After the German invasion of Norway in May 1940, Chamberlain's government collapsed; and Winston Churchill was appointed Prime Minister. For Cull, this is of decisive significance for British propaganda. "Churchill's accession to power proved to be a watershed event in Anglo-American relations. His coalition Cabinet brought several key figures of the prewar Anglo-American bloc back into power.... Given Churchill's own commitment to the 'English-speaking peoples,' the reshuffle sounded a death knell for the reticence that had marked Chamberlain's dealings with the United States" (p. 68).

Cull covers extensively the principal British officials engaged in war propaganda in the United States; and the reader will make the acquaintance of such figures as Sir John Wheeler- Bennett, an independently wealthy scholar attached to the British Library of Information.

But propaganda was by no means confined to official spokesmen. The British government carefully cultivated such journalists as Edward R. Murrow, whose broadcasts during the Blitz became legendary. "Meanwhile, at the Ministry of Economic Warfare, the press officer David Bowes-Lyon charmed the Americans, which was no easy task considering that he had to explain such matters as the blockade. His popularity owed something to his family connections. King George's wife, Queen Elizabeth, was his sister; and favored correspondents were invited to take tea with her at Buckingham Palace" (p. 87).

Cultivation of the journalistic elite of course did not preclude direct appeal to the American masses, and here Hollywood played a decisive role. "In the late autumn of 1940, the Films Division [of the Ministry of Information] dispatched the distinguished British film executive A.W. Jarratt to develop the necessary links with the studios" (p. 87). At a dinner with the leading Hollywood producers, Jarratt received pledges of support. The author offers a characteristically detailed account of their efforts to fulfill these pledges.

Cull's book poses a formidable challenge to reviewers. It is a detailed narrative rather than an analytical study, and only a few of the many incidents it discusses can be mentioned here. One incident, though, cannot be omitted, as it brings together several key themes of the book. "On October 27, 1941, during his Navy Day speech, [President Franklin] Roosevelt made an astonishing claim: 'I have in my possession a secret map, made in Germany by Hitler's government, by planners of the new world order. It is a map of South America and part of Central America, as Hitler proposes to organize it'" (p. 170).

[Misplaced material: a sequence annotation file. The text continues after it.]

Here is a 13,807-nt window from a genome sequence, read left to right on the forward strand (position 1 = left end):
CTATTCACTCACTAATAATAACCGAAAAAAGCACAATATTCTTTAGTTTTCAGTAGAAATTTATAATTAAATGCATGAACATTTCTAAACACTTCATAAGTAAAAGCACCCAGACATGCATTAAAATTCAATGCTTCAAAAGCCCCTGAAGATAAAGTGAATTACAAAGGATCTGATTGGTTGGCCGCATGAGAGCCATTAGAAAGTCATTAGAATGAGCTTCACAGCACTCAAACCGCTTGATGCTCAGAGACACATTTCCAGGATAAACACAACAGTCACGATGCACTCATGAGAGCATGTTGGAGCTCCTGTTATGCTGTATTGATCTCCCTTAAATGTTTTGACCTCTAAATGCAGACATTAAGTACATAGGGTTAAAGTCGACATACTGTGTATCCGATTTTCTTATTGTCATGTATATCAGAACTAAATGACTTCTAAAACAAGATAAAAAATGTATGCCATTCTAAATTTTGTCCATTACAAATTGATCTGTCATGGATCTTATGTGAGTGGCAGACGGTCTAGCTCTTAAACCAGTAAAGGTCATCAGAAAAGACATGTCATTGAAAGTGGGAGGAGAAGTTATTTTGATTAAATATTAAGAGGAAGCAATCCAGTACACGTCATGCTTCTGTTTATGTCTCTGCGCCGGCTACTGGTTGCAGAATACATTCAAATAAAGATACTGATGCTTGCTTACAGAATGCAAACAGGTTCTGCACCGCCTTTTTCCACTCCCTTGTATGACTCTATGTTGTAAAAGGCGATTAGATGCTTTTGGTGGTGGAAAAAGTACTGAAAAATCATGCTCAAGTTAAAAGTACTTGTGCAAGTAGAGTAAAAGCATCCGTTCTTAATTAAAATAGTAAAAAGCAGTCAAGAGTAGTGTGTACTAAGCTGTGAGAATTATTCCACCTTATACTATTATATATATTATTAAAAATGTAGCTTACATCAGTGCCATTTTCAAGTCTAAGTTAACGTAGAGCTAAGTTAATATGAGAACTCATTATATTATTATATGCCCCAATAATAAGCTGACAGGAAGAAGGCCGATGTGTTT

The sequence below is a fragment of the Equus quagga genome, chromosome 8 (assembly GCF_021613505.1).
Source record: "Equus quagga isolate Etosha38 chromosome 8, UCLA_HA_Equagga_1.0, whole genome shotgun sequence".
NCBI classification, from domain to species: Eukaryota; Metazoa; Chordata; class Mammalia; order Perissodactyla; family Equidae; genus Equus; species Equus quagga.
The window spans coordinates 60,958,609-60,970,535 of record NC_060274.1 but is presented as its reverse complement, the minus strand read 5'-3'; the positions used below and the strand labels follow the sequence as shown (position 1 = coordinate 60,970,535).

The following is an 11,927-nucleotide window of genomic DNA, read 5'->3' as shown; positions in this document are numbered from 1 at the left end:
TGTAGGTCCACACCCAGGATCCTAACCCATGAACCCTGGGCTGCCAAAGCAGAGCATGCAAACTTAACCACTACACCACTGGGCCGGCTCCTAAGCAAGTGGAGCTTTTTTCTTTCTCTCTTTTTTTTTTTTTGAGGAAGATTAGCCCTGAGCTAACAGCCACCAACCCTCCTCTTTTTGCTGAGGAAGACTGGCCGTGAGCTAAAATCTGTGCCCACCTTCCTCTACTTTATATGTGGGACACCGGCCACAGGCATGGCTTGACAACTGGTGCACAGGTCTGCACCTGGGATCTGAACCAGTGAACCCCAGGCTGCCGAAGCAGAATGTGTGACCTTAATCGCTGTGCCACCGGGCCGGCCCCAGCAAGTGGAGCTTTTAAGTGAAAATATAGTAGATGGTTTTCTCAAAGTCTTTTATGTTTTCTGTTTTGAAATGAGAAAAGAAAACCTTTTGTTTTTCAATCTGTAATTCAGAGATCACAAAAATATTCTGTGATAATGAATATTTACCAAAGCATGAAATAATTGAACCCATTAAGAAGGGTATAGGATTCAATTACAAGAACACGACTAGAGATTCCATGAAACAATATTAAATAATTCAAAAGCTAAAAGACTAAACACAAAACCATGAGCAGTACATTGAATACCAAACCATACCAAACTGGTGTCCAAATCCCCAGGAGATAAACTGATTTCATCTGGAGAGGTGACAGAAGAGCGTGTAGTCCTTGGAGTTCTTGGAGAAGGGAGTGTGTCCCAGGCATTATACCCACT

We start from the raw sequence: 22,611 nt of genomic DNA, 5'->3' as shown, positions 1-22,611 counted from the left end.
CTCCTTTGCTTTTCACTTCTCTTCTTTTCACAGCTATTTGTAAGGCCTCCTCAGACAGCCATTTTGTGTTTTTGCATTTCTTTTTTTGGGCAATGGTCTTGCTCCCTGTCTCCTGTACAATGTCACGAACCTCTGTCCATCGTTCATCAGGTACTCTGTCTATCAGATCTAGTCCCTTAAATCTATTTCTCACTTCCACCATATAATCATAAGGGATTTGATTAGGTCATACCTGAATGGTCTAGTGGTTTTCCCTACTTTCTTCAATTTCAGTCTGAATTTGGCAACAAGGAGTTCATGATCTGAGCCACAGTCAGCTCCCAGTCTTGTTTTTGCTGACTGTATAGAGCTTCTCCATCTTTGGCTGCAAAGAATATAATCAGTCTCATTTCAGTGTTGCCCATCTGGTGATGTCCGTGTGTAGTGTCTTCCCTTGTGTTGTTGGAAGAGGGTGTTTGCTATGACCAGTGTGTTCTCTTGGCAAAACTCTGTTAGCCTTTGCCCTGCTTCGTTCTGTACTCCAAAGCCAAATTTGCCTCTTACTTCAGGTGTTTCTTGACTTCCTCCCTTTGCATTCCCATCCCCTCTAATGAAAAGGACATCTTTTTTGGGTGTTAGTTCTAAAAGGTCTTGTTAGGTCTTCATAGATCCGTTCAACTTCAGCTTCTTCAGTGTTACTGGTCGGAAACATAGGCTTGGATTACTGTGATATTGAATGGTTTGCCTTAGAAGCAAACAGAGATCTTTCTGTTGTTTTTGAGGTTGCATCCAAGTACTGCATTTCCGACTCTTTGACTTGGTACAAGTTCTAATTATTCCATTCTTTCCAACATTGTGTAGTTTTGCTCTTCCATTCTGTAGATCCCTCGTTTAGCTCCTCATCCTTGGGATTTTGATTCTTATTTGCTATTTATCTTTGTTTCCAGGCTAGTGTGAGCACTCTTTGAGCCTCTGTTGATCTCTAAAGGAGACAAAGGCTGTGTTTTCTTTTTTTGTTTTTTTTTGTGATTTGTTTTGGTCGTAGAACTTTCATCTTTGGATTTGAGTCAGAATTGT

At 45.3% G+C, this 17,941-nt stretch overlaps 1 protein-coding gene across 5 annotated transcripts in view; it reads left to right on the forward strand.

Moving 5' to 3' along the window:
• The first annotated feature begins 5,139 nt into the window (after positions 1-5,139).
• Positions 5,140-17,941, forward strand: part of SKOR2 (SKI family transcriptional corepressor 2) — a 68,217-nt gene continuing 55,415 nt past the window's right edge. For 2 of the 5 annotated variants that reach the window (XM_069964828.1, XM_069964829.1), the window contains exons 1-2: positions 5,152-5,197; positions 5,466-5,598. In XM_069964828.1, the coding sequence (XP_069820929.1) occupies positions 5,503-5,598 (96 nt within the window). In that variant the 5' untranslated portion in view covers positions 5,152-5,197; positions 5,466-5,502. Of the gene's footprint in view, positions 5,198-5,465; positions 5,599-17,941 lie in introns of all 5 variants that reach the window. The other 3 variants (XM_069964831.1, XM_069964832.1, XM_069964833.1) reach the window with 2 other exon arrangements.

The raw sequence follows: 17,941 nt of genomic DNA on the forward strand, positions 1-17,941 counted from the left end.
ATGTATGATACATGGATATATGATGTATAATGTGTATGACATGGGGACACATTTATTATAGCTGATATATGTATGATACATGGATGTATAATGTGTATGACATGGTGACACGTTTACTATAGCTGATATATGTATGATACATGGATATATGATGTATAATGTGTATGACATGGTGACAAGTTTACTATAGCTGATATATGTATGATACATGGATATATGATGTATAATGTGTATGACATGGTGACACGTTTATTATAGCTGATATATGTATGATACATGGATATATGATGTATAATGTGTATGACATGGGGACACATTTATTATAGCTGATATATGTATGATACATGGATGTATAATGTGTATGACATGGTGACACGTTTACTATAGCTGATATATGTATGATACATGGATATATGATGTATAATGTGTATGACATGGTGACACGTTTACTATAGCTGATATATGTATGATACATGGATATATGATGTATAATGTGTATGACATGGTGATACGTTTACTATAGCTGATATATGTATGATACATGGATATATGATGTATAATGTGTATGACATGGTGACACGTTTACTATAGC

In fact, the map was a crude forgery; and although Cull does not establish its origins with certainty, William Stephenson, notorious for his "dirty tricks" as the head of British Security Coordination in New York, bears primary responsibility for its dissemination. "Whatever the exact origin of the map, the most striking feature of the episode was the complicity of the President of the United States in perpetrating the fraud" (p. 172).

American popular sentiment in 1940 strongly opposed entry into the European War; and Roosevelt's pledge, "Your boys are not going to be sent into any foreign wars, except in case of attack" helped him win an unprecedented third term. But the combination of the British propaganda machine with an American President set on undermining neutrality proved too difficult for the isolationists to overcome.

Cull's study, though written from what D.C. Watt has called a "triumphalist" perspective on British propaganda, provides a great deal of information to those who seek to avoid future foreign entanglements. Selling War gives ample, if unintended support for the judgment of the great diplomatic historian Charles Callan Tansill: "The main objective of American foreign policy since 1900 has been the preservation of the British Empire" (Back Door to War [Chicago University Press, 1952], p. 3).